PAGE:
Be the first of your friends

Techcrunch makes use of a very effective way to get people like them. They simply tell you who of your friends already likes them and they even show you their pictures. This makes it very personal and triggers people to be part of the community. Liking them gives me a feeling of belonging. At the same time, if non of my friends likes something yet, I can function as a trend setter by being the first to like it.

Number of Followers

UX Booth displays in very clear and big letters how many people already follow them. These numbers have a magic effect on people. If that many people like the site, it has to be good. And if it’s really that good, I want to follow them, too.

Total Number of Connections

Other sites, such as Designmodo combine all their connections to make the numbers even bigger.

4 comments

  1. Erica

    Thank you so much for your article!!! I’ve been looking long and hard to find something that describes the usage of social media icons in usability terms and haven’t found anything until now!!!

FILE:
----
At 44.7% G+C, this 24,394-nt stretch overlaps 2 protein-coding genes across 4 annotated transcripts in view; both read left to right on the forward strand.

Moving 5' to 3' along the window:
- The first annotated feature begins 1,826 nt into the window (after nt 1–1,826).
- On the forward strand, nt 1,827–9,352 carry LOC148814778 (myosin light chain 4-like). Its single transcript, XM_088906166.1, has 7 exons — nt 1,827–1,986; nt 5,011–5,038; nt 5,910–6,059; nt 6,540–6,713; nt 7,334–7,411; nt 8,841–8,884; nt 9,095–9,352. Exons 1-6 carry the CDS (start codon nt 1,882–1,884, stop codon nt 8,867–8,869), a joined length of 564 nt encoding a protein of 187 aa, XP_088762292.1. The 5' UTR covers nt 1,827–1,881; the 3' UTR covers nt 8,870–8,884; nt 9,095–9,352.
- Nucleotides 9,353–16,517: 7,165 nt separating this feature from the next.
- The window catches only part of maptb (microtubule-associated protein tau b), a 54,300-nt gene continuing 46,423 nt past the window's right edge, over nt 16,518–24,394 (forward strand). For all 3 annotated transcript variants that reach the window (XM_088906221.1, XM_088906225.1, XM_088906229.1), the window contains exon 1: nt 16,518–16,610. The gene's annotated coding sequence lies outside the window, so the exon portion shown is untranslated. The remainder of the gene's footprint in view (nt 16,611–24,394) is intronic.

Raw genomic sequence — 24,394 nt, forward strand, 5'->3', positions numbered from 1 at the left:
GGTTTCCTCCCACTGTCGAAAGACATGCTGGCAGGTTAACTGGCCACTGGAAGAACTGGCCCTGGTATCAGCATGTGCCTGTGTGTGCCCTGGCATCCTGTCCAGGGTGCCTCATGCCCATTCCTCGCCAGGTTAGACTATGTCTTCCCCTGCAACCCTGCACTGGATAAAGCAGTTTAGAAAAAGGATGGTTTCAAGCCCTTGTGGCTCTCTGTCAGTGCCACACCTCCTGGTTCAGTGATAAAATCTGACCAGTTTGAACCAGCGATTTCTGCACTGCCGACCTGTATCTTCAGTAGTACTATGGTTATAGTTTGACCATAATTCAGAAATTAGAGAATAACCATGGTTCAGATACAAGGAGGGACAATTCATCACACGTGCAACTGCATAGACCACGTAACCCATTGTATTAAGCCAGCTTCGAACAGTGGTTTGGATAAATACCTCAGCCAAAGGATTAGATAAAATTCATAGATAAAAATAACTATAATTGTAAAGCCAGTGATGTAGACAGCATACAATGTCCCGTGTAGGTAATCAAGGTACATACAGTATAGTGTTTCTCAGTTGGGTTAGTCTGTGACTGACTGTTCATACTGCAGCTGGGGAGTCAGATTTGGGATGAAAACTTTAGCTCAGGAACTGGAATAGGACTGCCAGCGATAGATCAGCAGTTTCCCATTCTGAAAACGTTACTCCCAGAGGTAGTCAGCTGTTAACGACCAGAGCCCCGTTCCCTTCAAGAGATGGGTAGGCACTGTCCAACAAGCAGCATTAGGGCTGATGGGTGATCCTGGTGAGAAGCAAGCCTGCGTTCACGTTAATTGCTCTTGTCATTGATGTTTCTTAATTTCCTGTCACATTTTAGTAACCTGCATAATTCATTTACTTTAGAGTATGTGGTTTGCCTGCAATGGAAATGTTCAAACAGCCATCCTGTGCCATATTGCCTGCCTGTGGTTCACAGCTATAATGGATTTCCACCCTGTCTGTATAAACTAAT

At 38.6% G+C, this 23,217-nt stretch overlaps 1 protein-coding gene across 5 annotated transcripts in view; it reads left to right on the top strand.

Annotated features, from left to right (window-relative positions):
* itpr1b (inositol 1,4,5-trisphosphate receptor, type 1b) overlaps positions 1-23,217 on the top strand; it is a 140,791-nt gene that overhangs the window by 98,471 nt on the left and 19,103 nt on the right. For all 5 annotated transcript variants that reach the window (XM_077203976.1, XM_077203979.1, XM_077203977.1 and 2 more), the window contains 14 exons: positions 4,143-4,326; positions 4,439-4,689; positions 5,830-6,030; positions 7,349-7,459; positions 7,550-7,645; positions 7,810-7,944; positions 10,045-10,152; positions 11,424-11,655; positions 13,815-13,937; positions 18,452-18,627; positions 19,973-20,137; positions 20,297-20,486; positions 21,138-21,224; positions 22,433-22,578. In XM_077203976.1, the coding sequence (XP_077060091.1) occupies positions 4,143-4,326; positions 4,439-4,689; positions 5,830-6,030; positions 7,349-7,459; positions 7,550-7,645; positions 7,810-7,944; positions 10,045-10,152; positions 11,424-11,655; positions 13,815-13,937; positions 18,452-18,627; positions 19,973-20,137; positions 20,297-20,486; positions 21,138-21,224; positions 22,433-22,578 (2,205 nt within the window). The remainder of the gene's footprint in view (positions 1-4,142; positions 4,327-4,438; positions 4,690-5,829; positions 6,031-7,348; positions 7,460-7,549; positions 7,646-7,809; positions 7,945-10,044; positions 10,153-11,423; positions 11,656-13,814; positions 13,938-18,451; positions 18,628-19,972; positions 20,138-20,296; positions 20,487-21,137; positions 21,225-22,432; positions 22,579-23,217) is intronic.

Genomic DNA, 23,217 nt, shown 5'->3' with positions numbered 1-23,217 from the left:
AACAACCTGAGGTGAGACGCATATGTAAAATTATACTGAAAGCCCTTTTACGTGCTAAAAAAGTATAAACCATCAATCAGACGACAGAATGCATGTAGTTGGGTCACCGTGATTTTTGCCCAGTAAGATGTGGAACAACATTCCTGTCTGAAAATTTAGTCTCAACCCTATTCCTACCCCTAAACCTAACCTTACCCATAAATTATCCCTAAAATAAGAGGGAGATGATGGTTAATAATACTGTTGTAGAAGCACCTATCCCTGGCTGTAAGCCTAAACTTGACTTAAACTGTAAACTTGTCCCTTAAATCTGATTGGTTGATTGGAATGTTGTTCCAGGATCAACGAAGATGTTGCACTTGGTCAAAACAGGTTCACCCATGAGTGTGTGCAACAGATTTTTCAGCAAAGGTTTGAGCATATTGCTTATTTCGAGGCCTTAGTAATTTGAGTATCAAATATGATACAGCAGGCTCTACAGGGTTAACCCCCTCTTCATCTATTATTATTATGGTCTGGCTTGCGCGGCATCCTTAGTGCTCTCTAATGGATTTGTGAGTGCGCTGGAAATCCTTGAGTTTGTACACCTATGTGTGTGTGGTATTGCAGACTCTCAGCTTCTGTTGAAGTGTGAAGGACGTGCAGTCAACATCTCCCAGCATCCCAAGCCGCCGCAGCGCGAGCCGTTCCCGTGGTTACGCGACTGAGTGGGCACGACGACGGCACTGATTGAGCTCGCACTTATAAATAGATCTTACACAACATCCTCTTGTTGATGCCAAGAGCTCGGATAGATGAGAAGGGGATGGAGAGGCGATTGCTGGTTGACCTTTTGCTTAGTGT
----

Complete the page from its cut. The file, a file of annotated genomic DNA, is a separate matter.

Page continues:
Do you think showing how many people follow you would work for a site that doesn’t have many users yet? There is a risk if you show your numbers when they’re very small that it will have a negative effect on how people perceive the credibility of your site.

  2. Sabina Idler

    Hello Erica,

    I’m glad you liked the article.

    You are right, it might have a negative effect to show numbers if they are very small. But I also think that the numbers strongly depend on the context. In some cases 100 followers seem very little and for others it’s a very representative number.